a copy of the Bible or Testament in This subject is the more painful English, without exciting those since the recent correspondence of fears, on the part of their relatives, the Society evinces that God is mer- which the same books in the native cifully rendering his own word in. languages would be likely to exstrumental to the enlightening, and cite. The English Schools and Colwe trust conversion of many who leges may be instrumental in preare out of the way: and that more paring the mind of the Natives for especially in those very countries the appreciation of truth, and so far where this controversy originated. may prepare for the reception of the Thus the Calcutta Committee state Gospel. The Committee therefore 'that they have strong grounds for conceive it to be their duty to emencouragement, as the pupils in brace the opportunities now afforded those schools in which Christian for supplying the New Testament and Scriptural instruction is not in English to those institutions in allowed to be inculcated, themselves which that book is customarily read, apply for copies of the Scriptures, and of furnishing the same to the that they may read them with their pupils of other schools wherein the friends and companions in their own New Testsment is not admitted, habitations. When such youths

who manifest a desire to search the apply for the New Testament, and Scriptures for themselves.'

Register of Events.

The time since our last publication has not afforded many events of a generally interesting character. The intelligence from Canada is of a satisfactory nature, tranquillity appears to be re-established, and the reception which the Governor General, Lord Durham, has received during his visit to the Upper Provinces is said to have been very gratifying. It is however currently reported that his Lordship is by no means satisfied with the conduct of the Administration in so quietly allowing his measures to be censured in the House of Lords; and Mr. Turton, of disgraceful notoriety, is said to be the bearer of certain despatches from his Lordship, which will very probably eventually occupy the attention of Parliament.

Mr. O'Connell is employing himself as usual in devising and promulgat ing new schemes of Irish agitation. His rent is at present in considerable" danger, and unless he can succeed in hoodwinking his deluded votaries, he will very possibly find it convenient to accept of some post under government, and end his days in retirement. Agitation is however at present too profitable a business to be hastily relinquished.

A strong sensation has been excited in some commercial circles by the proceedings of Russia towards our merchant vessels in the Black Sea ; and this has been increased by various reports of the very low state to which the stores, &c. in our dock yards are reduced, and which may be of serious consequences should any interruption of our amicable relations with Russia take place. We trust there is no very strong ground of alarm, but still the conduct of Russia appears very objectionable, and the measures of Administration calculated to encourage rather than repress similar aggressions.

One event however of surpassing importance must not remain unnoticed -namely, The renewed goodness and mercy of Almighty God in reserving unto us the appointed weeks of the harvest. The crops of corn surpass ali expectation ; and the weather has been most favourable for gathering in the precious fruits of the earth. God has thus again been better to us than our fears, and dealt with us inconceivably beyond our deserts. What shall we render to the Lord for all his benefits !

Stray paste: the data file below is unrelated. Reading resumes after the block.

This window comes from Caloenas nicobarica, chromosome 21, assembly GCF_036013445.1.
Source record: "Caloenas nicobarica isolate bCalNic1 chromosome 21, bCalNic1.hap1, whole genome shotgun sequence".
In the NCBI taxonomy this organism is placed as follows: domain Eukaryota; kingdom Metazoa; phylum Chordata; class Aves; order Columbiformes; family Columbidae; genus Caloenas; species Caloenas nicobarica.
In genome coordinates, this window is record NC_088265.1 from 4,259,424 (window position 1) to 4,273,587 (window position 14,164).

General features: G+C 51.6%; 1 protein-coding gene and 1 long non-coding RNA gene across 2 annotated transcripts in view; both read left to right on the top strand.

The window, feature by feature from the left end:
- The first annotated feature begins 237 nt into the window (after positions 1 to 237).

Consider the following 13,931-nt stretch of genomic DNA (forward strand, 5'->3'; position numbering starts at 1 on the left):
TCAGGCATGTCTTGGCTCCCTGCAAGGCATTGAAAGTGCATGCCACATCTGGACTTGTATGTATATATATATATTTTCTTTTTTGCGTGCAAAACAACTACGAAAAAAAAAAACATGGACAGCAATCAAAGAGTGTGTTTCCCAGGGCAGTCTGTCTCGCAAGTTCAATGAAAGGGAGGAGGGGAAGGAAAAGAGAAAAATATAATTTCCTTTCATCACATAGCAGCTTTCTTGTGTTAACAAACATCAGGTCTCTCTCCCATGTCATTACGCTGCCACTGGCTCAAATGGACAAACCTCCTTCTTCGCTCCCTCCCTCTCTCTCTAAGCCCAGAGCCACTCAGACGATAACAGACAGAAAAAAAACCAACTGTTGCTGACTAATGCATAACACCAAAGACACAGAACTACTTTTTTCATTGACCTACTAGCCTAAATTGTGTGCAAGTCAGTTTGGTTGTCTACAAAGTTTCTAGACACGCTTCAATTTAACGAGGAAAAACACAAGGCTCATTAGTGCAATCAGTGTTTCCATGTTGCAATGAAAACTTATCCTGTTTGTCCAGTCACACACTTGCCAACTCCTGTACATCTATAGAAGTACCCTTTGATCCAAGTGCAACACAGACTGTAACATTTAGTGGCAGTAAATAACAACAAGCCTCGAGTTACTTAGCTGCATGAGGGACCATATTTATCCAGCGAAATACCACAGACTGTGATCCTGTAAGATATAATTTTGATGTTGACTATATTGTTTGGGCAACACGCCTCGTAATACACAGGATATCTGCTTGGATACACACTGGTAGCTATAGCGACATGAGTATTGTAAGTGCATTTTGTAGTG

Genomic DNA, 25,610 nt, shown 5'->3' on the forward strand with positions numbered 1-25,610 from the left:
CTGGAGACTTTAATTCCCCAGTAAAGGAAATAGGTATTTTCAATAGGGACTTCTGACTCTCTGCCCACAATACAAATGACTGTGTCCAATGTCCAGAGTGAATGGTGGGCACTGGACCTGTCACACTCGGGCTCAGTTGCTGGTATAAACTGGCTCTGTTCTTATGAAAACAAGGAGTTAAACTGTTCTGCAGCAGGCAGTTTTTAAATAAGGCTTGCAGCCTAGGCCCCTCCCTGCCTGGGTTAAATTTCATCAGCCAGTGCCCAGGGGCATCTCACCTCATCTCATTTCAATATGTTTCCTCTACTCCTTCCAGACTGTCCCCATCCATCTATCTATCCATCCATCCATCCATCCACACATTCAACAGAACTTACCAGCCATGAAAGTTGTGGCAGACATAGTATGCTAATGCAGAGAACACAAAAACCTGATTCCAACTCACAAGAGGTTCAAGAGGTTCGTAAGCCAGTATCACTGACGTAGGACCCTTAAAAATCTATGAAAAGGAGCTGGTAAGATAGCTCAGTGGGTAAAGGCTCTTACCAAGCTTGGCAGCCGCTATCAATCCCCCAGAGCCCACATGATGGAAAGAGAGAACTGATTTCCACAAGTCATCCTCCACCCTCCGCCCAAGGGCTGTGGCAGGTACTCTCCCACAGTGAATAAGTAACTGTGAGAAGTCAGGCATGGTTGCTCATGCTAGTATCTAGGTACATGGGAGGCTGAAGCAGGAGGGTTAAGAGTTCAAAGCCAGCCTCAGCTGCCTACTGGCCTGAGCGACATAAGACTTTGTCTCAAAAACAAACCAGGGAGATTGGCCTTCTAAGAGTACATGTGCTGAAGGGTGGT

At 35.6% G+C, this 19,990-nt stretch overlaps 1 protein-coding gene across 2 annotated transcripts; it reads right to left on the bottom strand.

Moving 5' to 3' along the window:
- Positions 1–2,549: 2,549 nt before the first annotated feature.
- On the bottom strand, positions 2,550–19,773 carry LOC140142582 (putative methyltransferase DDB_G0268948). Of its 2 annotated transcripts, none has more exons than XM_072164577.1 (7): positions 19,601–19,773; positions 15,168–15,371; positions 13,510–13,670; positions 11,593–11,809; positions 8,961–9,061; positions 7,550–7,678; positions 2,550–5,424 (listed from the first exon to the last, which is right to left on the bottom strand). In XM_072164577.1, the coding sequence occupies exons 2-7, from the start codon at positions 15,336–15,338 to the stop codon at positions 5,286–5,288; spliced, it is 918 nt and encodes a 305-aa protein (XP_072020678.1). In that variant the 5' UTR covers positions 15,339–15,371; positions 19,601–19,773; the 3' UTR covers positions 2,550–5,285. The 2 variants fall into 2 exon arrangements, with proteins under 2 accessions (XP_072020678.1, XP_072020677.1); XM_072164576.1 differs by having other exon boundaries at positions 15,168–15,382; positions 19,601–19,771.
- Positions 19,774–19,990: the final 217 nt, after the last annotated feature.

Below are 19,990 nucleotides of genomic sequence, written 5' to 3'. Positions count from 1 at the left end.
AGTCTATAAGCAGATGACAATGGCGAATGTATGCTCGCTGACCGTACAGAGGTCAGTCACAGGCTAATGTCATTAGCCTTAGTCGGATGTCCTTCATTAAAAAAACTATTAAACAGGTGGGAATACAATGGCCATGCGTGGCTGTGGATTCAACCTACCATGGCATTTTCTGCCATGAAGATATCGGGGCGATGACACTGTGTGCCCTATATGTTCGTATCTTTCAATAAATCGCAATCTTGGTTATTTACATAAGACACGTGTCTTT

We could wish that some public recognition of the goodness of Almighty God were annually made by authority at the return of this interesting season; but until such desirable provision is made, it seems every way adviseable that ministers should inculcate upon their parishioners the duty of acknowledging the divine goodness, the importance of repenting of their past murmuring ingratitude; and especially of those sins which too commonly prevail in time of harvest ; that they should call them to diligent examination and renewed devotion at the Lord's table, and to liberal acknowledgment of the divine mercy, by presenting an especial thankoffering in aid of some of those pious and benevolent institutions which through the divine mercy are established amongst us. It may admit of a doubt, whether any private minister is justified in recommending one especial day for a general thanksgiving on this or any other occasion ; but we conceive that each officiating minister may with great advantage suggest to his own congregation the observance of some Sunday or holiday with this especial object.

Notices and Acknowledgments.

RECEIVEDJ. M.-Grimshaw's Cowper.-A Constant Reader, &c.

The letter of J. H. bas come to hand, and been forwarded according to his request.

We have received the printed circular, reflecting on the conduct of a, valuable society in the appointment of a particular officer. To us it appears most obvious that at present no large and extensive institution can be carried on without efficient instruments, and such instruments can only be obtained at considerable expence. We firmly believe that almost every Secretary, &c. now employed by our religious societies could obtain far more money, and with far less labour by tuition, &e. than they now obtain in the invidious form of salaries. These salaries, large as they may appear, are by no means adequate to the necessary expenditure of a family in the metropolis. Several of the agents of religious institutions would have been involved in serious pecuniary difficulties had not their necessities been relieved by liberal presents and private subscriptions; and their widows and orphans are not unfrequently exposed to very painful privations. We throw out these hints for the consideration of those who have forwarded to us the circular above referred to, the perosal of which will, we apprehend, produce a very general impression that the individual whom it was intended to advocate was no longer worthy of the confidence of the institution, and was therefore very properly dismissed.